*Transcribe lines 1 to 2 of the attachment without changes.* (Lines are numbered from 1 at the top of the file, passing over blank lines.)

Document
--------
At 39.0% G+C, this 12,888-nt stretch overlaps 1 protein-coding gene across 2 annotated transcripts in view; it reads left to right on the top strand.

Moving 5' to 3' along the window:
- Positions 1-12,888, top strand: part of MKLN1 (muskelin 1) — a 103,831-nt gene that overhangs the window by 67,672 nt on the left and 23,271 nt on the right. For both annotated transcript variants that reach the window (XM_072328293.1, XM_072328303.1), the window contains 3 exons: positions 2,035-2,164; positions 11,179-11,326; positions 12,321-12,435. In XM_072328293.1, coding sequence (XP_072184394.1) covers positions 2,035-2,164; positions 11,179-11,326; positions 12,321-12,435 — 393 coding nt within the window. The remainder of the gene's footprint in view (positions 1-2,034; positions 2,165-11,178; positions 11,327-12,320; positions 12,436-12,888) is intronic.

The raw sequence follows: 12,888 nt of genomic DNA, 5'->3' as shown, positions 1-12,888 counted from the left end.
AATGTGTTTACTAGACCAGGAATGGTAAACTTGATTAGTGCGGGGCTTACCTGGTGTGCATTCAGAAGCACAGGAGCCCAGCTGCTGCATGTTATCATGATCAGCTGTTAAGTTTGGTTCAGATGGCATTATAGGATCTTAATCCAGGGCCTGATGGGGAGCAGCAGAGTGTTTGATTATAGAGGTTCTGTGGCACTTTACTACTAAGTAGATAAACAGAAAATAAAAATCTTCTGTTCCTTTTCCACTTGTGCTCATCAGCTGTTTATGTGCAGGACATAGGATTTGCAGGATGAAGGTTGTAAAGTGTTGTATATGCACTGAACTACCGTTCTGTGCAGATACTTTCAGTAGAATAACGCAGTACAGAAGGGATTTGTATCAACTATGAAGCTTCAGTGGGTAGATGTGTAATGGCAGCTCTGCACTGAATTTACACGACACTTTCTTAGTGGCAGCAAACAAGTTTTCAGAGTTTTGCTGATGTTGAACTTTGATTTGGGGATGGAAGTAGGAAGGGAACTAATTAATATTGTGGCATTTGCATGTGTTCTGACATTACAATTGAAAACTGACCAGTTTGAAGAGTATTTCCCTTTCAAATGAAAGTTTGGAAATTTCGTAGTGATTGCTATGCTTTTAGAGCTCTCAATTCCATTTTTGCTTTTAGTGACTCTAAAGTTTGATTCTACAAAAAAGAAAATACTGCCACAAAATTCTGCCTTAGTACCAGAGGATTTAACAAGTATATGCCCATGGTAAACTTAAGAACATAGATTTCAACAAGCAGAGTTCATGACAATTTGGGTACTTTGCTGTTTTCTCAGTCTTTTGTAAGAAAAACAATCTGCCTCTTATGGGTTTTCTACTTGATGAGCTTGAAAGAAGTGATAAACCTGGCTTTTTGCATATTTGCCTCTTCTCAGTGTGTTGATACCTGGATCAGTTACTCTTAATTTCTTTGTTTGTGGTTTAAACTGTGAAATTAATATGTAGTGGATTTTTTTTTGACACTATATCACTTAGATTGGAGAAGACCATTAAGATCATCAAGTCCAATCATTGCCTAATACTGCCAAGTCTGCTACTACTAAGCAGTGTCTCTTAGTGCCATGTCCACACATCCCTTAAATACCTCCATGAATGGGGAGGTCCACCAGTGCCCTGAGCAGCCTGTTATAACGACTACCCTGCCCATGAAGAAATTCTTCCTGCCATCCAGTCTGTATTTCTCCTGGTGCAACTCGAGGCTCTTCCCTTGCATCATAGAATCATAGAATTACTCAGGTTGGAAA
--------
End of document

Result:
At 39.0% G+C, this 12,888-nt stretch overlaps 1 protein-coding gene across 2 annotated transcripts in view; it reads left to right on the top strand.

Moving 5' to 3' along the window: